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Five Things to Know About the 14th Amendment and Trump’s Plan to End Birthright Citizenship

On Tuesday, Axios dropped a bombshell: President Donald Trump is considering an executive order to end birthright citizenship, changing the way the 14th Amendment is applied in immigration law. The president has taken one side in a robust constitutional debate, and his move should encourage Congress and the Supreme Court to consider the issue.

Here are 5 things to know about the situation.

1. What Axios reported.

President Trump gave an interview to "Axios on HBO," a new four-part documentary series launching this coming Sunday. In that interview, Trump confirmed that an executive order to reverse birthright citizenship is in the works, Jonathan Swan and Stef W. Right reported.

"It was always told to me that you needed a constitutional amendment. Guess what? You don't," the president said. "You can definitely do it with an Act of Congress. But now they're saying I can do it just with an executive order."

Explaining birthright citizenship, Trump remarked, "We're the only country in the world where a person comes in and has a baby, and the baby is essentially a citizen of the United States ... with all of those benefits."

According to a 2009 Harvard paper, however, 30 out of 35 sovereign nations in the Americas have birthright citizenship, immediately extending citizenship to all people born in the country, even if their parents are illegal immigrants. It is important to note, however, that birthright citizenship is a New World philosophy — most countries outside the Western Hemisphere do not have birthright citizenship.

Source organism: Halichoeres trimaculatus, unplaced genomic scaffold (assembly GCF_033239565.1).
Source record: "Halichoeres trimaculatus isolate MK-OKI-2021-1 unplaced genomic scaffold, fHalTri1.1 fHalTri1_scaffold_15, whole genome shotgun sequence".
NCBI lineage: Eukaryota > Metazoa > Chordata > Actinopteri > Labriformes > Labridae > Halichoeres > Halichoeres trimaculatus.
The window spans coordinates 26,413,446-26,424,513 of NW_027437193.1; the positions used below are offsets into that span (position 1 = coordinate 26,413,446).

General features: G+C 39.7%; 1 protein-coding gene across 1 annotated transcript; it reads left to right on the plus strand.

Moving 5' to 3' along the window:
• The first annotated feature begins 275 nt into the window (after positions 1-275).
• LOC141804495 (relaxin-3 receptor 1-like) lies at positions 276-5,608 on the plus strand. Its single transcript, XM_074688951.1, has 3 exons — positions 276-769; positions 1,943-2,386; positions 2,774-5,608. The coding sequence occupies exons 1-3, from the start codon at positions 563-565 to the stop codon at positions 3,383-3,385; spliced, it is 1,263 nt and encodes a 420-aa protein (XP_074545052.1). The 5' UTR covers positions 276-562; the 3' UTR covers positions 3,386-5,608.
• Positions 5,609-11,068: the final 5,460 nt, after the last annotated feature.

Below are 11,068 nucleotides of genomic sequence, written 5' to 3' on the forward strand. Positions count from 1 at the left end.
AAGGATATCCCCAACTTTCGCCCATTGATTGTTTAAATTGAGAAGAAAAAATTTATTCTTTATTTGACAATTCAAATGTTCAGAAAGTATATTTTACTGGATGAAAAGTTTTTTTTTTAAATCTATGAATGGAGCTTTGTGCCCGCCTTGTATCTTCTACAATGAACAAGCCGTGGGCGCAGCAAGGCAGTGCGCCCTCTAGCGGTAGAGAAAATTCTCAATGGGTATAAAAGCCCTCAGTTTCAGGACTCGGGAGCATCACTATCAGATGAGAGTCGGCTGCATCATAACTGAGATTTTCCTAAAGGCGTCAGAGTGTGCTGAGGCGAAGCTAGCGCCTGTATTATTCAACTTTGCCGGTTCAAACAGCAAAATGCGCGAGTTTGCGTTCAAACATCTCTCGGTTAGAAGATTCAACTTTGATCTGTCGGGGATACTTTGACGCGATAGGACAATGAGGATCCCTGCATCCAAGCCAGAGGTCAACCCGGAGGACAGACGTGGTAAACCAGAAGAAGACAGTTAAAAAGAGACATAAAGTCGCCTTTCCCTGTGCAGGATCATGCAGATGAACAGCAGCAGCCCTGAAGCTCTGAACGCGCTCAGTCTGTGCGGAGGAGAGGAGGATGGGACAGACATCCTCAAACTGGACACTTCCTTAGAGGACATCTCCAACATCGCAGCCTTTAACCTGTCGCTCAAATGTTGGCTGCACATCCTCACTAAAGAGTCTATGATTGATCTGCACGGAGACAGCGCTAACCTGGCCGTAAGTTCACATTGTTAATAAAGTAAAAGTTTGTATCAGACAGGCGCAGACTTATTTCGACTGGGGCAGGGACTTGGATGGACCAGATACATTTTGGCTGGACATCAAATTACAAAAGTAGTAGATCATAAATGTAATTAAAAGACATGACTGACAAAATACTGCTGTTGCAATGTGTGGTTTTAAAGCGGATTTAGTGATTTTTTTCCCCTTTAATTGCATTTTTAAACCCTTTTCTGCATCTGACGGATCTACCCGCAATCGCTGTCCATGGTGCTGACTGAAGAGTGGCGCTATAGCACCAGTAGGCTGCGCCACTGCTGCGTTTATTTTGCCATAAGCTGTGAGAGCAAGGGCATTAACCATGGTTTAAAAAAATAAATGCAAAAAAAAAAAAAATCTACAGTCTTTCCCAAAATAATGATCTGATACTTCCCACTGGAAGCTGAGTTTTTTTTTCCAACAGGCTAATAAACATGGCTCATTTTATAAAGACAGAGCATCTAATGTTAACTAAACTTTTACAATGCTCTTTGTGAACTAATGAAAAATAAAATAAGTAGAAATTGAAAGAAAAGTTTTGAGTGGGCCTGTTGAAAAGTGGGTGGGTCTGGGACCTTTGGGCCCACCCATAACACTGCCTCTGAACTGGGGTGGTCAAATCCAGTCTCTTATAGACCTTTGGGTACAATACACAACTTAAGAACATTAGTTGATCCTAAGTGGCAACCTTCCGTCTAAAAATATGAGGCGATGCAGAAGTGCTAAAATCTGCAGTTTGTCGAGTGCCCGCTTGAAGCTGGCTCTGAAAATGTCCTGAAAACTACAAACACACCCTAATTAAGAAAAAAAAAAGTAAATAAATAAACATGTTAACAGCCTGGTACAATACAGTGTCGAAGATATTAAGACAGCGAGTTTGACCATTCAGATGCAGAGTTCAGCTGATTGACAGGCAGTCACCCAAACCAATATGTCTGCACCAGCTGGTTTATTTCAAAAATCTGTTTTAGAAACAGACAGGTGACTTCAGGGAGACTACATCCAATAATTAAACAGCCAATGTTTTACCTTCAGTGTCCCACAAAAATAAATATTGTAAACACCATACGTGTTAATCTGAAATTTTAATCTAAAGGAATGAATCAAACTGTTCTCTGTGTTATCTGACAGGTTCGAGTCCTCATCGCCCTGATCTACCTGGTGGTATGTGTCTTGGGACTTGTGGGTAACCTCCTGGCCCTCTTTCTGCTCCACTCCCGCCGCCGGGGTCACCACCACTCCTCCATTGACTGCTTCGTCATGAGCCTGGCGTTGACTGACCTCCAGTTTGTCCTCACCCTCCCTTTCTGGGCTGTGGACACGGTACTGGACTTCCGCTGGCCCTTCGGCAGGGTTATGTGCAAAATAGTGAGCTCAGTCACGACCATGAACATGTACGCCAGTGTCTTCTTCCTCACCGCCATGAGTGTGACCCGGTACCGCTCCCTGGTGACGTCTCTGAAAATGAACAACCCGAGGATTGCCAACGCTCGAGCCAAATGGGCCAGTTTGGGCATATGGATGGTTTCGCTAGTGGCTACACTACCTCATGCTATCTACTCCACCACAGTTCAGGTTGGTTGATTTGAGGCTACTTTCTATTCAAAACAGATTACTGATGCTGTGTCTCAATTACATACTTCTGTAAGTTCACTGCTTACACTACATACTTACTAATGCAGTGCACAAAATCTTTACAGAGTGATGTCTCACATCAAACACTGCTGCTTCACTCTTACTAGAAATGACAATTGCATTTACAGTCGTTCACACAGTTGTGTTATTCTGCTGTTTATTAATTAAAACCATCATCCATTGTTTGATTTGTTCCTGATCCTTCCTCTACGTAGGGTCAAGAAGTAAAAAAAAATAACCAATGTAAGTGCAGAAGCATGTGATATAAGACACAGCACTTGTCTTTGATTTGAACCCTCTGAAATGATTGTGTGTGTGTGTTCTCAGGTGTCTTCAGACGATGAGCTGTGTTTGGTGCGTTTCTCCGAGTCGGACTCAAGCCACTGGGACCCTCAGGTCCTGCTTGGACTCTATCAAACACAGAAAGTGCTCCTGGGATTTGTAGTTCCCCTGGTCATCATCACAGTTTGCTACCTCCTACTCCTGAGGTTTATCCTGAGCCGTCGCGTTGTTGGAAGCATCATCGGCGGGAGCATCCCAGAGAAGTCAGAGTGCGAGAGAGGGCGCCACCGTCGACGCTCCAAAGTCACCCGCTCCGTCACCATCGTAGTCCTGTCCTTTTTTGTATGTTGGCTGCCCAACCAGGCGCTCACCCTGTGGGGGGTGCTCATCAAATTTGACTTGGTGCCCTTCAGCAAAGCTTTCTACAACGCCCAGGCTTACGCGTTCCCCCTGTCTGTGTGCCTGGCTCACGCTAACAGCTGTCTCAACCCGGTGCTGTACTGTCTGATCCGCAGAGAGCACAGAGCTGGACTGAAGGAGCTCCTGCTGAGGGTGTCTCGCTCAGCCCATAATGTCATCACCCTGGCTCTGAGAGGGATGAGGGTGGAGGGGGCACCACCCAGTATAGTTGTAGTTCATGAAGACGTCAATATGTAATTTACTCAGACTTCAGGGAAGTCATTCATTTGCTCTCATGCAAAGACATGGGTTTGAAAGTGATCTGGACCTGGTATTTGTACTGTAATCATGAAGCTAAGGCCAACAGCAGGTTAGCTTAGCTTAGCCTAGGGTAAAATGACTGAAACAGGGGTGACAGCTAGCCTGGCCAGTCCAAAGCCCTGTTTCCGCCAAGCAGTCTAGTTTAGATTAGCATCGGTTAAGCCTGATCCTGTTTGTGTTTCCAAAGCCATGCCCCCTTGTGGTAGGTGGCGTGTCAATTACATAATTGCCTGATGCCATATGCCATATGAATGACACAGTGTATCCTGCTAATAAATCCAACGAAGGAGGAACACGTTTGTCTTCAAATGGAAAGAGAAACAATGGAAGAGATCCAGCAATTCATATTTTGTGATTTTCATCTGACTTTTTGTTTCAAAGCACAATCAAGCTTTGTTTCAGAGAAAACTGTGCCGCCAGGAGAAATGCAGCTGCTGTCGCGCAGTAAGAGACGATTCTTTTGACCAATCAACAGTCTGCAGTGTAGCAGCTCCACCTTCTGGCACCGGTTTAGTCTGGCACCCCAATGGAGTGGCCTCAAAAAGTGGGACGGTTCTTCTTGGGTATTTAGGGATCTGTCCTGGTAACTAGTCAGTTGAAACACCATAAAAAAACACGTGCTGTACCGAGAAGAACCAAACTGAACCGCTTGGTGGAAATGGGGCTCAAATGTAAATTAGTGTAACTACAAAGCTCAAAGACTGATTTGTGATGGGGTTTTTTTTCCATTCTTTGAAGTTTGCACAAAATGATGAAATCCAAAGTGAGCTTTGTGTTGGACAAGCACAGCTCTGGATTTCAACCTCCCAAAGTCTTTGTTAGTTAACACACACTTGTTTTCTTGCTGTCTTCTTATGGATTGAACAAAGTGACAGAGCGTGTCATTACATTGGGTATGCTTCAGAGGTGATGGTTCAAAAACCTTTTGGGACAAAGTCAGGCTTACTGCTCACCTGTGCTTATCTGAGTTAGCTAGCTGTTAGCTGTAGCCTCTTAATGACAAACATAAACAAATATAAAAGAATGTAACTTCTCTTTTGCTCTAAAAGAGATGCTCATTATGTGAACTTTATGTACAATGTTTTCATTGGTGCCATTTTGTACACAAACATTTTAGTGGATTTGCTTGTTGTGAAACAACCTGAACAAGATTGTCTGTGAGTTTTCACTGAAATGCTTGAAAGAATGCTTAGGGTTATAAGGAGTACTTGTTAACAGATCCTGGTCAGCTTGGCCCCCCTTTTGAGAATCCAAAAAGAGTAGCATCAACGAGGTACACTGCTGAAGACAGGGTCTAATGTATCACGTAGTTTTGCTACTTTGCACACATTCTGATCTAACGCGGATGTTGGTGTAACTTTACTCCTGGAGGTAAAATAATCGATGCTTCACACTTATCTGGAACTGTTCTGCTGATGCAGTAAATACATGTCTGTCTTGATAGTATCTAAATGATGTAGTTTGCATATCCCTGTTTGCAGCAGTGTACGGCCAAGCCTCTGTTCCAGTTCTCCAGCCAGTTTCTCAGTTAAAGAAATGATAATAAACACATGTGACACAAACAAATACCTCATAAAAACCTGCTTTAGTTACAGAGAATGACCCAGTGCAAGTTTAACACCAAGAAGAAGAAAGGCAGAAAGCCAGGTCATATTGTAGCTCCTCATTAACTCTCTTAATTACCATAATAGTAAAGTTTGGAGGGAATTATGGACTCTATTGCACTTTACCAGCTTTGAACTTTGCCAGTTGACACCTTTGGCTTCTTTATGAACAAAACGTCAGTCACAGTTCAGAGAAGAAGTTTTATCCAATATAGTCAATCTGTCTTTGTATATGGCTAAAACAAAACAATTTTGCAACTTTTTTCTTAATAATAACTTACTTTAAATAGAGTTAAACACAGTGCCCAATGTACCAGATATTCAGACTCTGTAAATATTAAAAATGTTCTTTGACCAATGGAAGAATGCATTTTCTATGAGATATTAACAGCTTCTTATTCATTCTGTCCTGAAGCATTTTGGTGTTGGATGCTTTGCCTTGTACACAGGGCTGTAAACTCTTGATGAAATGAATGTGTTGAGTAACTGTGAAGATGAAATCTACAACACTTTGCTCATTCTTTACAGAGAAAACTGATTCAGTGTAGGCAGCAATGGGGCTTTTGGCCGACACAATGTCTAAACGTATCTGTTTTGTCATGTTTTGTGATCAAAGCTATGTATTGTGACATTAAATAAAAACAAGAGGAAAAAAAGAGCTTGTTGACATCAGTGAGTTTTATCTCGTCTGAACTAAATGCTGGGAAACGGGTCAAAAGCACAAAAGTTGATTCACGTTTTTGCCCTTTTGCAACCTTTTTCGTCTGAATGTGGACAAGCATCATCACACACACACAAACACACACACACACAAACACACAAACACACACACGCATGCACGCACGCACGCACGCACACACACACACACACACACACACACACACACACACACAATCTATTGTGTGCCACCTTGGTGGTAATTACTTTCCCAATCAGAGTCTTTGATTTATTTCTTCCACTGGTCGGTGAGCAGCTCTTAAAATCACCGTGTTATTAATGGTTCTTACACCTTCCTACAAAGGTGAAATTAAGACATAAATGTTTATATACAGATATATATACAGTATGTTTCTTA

This seems to contradict the plain text of the first section of 14th Amendment:

All persons born or naturalized in the United States, and subject to the jurisdiction thereof, are citizens of the United States and of the State wherein they reside. No State shall make or enforce any law which shall abridge the privileges or immunities of citizens of the United States; nor shall any State deprive any person of life, liberty, or property, without due process of law; nor deny to any person within its jurisdiction the equal protection of the laws.

These remarks set off a firestorm of controversy.

2. Responses.

Democrats criticized Trump immediately, but even Republicans attacked the idea.

"Mr. President, amending any part of the Constitution by Executive Order puts every part of the Constitution at risk of being amended by Executive Order," Rep. Al Green (D-Texas) tweeted. "Today it’s the 14th Amendment. Tomorrow it could be the 1st. It’s OUR Constitution not YOUR Constitution." He concluded with a hashtag "#ImpeachmentIsNotDead."